Morocco’s pivot towards Africa

Morocco’s pivot towards Africa
Kieran Baker

The 2022 football World Cup in Qatar was one of a kind; firstly, because it was being hosted by an Arab country and secondly, it was the first time an African nation made it to the semi-finals. Morocco’s achievement in reaching the last four in the world’s most influential sporting competition cannot be underestimated – nor can the symbolism be ignored. People in Qatar and across the world were supporting Morocco as African as well as Arab, and it’s this unique mix that has positioned Morocco as a gateway to Africa in a similar way to how South Africa was once perceived. The symbolism doesn’t end there- Morocco is only the second African country to become a host of the World Cup – alongside Spain and Portugal in 2030 - twenty years after South Africa became the first Africa nation to host the competition. My point is Morocco is as influential now as South Africa once was.  

So, what’s changed in the last few decades? In 2017, after an absence of 33 years, Morocco rejoined the African Union (AU). Morocco has recognized the need for new markets and positioned itself to benefit from the economic and demographic growth expected in Sub-Saharan Africa in the coming years, expanding investment and business operations in the region.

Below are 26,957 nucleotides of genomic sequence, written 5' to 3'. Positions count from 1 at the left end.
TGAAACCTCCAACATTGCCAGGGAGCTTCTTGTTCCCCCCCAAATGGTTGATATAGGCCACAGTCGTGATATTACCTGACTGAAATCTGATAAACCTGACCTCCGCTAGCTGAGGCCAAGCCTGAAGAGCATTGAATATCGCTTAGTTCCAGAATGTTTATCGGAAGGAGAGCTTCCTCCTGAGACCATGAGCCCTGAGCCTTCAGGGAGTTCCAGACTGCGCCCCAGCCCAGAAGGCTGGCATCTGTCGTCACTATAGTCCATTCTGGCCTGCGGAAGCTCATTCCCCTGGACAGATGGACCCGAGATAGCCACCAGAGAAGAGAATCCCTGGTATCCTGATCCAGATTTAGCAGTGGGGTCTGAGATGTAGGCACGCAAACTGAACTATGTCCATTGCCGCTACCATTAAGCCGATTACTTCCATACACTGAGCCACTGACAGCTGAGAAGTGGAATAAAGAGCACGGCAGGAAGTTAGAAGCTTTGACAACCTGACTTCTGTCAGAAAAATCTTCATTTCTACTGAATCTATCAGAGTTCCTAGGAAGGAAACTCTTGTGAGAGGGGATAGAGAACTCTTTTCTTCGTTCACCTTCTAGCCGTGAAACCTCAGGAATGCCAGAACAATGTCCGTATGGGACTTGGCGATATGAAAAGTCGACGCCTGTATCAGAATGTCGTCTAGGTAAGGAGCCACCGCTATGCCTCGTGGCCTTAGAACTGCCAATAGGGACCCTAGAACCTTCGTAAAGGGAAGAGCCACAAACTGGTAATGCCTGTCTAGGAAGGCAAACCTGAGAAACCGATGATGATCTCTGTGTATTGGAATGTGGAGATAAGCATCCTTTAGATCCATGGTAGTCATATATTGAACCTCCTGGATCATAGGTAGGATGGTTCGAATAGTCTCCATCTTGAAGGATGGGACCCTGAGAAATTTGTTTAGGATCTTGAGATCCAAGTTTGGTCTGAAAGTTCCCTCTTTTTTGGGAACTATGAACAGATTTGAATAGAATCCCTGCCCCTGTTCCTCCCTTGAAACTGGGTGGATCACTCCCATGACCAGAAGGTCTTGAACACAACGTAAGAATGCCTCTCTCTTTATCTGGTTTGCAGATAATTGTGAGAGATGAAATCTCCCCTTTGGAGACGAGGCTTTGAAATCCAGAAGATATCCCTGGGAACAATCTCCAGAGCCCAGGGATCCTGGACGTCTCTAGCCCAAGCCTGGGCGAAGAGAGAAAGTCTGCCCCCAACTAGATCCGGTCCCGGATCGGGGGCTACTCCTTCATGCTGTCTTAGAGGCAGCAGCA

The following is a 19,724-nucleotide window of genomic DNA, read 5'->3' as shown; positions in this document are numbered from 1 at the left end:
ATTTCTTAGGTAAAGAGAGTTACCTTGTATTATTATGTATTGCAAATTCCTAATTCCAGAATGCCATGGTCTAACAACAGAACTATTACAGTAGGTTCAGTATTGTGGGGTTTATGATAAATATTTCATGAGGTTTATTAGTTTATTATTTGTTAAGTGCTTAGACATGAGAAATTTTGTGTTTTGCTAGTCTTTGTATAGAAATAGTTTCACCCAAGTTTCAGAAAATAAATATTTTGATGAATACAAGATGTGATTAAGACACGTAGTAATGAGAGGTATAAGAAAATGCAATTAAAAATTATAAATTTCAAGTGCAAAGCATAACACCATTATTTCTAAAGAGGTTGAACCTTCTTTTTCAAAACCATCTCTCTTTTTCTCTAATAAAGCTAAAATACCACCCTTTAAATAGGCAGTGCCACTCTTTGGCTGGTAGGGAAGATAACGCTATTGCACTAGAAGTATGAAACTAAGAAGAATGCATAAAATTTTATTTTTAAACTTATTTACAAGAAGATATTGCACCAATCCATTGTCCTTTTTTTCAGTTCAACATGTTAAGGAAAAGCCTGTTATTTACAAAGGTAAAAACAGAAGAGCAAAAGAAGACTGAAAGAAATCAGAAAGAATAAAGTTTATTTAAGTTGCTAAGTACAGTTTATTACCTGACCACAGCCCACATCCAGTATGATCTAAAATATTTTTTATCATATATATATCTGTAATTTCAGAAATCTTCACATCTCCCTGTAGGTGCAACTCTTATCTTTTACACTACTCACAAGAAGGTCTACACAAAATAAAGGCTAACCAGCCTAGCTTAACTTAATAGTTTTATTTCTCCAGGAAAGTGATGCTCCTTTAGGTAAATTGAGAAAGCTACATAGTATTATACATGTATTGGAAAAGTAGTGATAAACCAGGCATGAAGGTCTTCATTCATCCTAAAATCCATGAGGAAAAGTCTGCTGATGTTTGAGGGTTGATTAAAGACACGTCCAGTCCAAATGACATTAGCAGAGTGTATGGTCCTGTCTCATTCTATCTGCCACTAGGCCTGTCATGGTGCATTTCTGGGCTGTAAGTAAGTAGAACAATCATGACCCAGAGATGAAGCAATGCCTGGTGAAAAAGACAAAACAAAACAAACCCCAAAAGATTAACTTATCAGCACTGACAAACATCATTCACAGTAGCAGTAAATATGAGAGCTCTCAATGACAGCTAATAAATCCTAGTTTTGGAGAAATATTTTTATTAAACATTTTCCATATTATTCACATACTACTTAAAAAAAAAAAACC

Between 2003 and 2017, Morocco invested over $9 and half billion in Africa, making up around 60% of the country’s overseas investment and making it the leading African investor in West Africa, second only to South Africa as the largest African investor across the continent. 

What is critical to this pivot is Morocco’s African policy and the leading role of its business sector. Large technological companies such as Maroc Telecom, the three largest banks -Attijariwafa Bank (AwB), Banque Populaire (BP) and Banque Marocaine du Commerce Extérieur (BMCE)-, and also many small and medium enterprises have all consistently increased their presence in Africa’s markets. 

Morocco is also leading the way regarding security and counter terrorism issues- working particularly closely with the U.S. The relationship between the U.S. and Morocco has grown significantly in the last few years with Morocco now the largest purchaser of U.S. military equipment in Africa. Morocco is also among the top ten contributors to UN peacekeeping operations worldwide.  It currently deploys 1,718 peacekeepers in the Central African Republic, the Democratic Republic of Congo, Sudan, and South Sudan.  

Morocco is looking to Africa in multiple ways – so it is no surprise that the rise of Morocco across the continent has taken on new meaning in these last 20 years. 


*Kieran Baker is an Emmy award winning journalist who has started up various networks including Al Jazeera English, Bloomberg TV Africa and TRT World. 

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